Somebody should help that kid with his timidity. Except that he is not a kid and is most definitely not timid. The day I left him at college, W finished setting up his half of his dorm room, got his ID card, checked out the cafeteria (two thumbs up), and then tracked down his first year advisor AND his new boss. He pelted them both with questions and then wandered around campus talking to people (Can you tell I’m trying not to smile that fake-modest-overly-proud-smile that is so unbecoming in a parent? He does this stuff and I just keep wondering where on earth he gets it. Not from me. Not from his dad. But I believe it will serve him well, and that relieves my worries a bit. He’s no fledgling; he already knows how to fly.).

I, on the other hand, drove away from campus praying and crying and pleading with God to watch over him and with the campus as an entity to be good to/for him.

I had to get gas and something to eat before entering the interstate. A couple of blocks away from campus I spied a gas and convenience store. As I pumped the gas, I saw a big sign on the window: “Supermom salads sold here!”  Hell, I needed something stronger than a damn salad. I opted for a cheese brat. Mustard AND ketchup. Yeah.

Cried off and on for a lot of miles, partly in fear of all the horrible things that might happen to W. These I listed in detail in my head, sobbing harder at some items than at others. I also cried at the thought of how long it would take me to get to him from 1100 freaking miles away if he needed me, and how sad it would be for him to have to wait so long for me if he were sick or in pain. I cried at the idea that his poor burned blistered leg might become infected. I cried in memory of the crazy toddler he’d been, making up words like ‘ninnix-daddix’ and ‘yuxxie-dixxie’ and giggling madly as I repeatedly and monotonously dropped the F-bomb that time a mouse darted out from under my pillow and ran across the room with W and me standing right there. I shed a few tears for the shaggy-haired little boy who, on our homeschool Mind Feast days would stagger home from the library under the weight of all the history books and animal books and books on diseases that he planned to read that day. And the boy who shuddered, after accidentally brushing against a bush after a rainfall, “Eww – nature!” but who would happily spend hours running around outside with other kids, playing tag or capture the flag or some made-up Harry Potter game, or playing by himself with single-minded focus as he matched dandelion stems against clover stems in the death match battle of the ages. It had taken me weeks to figure out what the tiny brown flecks were on all his little shirts (dandelion juice – the dried brown blood of the defeated) and to make him start wearing dark t-shirts – rather than forego the game entirely – whenever he went outside after that. Oh shit, I’m going to cry again. Nope. No, I won’t.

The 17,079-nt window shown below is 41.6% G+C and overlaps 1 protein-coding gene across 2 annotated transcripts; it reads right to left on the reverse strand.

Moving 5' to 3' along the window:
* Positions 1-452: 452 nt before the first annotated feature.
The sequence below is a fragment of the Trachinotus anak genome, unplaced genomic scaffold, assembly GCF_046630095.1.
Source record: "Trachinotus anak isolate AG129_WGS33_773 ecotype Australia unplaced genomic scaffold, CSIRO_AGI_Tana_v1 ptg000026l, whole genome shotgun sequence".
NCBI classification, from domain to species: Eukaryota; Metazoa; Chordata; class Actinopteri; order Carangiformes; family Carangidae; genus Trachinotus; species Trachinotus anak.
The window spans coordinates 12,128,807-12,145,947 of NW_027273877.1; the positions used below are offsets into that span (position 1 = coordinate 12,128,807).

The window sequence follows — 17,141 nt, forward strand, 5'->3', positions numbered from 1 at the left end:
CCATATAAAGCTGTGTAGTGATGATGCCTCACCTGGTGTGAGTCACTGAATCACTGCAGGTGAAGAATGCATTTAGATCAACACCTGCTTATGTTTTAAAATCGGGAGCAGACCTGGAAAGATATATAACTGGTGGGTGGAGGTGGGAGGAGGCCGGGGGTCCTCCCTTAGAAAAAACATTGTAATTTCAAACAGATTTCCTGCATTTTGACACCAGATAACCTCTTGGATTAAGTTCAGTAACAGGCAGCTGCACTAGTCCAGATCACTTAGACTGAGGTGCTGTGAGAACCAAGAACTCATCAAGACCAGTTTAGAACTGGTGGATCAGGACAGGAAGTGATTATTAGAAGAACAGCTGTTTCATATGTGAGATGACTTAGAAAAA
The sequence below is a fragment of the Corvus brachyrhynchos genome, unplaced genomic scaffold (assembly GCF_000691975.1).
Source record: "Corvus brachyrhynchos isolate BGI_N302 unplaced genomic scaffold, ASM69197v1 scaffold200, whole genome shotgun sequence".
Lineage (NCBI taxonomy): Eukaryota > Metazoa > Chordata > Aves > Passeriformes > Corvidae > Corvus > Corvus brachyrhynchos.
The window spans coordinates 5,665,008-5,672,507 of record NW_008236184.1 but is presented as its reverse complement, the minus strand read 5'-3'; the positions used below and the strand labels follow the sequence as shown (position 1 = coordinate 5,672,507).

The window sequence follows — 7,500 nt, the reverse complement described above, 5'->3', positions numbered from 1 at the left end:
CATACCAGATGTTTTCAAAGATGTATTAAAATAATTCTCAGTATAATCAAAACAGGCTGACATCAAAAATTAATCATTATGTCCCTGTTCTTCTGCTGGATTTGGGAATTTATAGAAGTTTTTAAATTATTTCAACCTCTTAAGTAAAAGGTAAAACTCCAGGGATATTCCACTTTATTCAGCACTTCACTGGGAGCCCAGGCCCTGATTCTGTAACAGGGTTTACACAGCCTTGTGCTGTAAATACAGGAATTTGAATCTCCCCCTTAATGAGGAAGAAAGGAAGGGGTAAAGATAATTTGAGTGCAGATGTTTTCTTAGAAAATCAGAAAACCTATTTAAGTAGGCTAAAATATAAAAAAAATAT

So, driving down the interstate barreling away from my child at 70 mph, I realized that I could adjust all the car air vents to point at me now, if I wanted, and that set me off again. This is how it went for the first hundred miles or so until I got distracted by a torrential downpour. I am proud to say that only once, briefly during the downpour, did I cry at the idea of me dying in a wreck and leaving my poor orphaned boy stranded at a strange college in a strange city in a strange state far from our own.

So, here I am. My first full day back at home, lots of work to do, hungry and thirsty but unable to decide with what groceries my half-full nest fridge should be stocked. I keep thinking W is in the other room, reading on his bed, about to come down the hall to tell me something from the news, out in the yard struggling and cursing at our antiquated and quite possibly broken rotary blade lawn mower…

I’m not sure where or how to start, but I think I need lunch.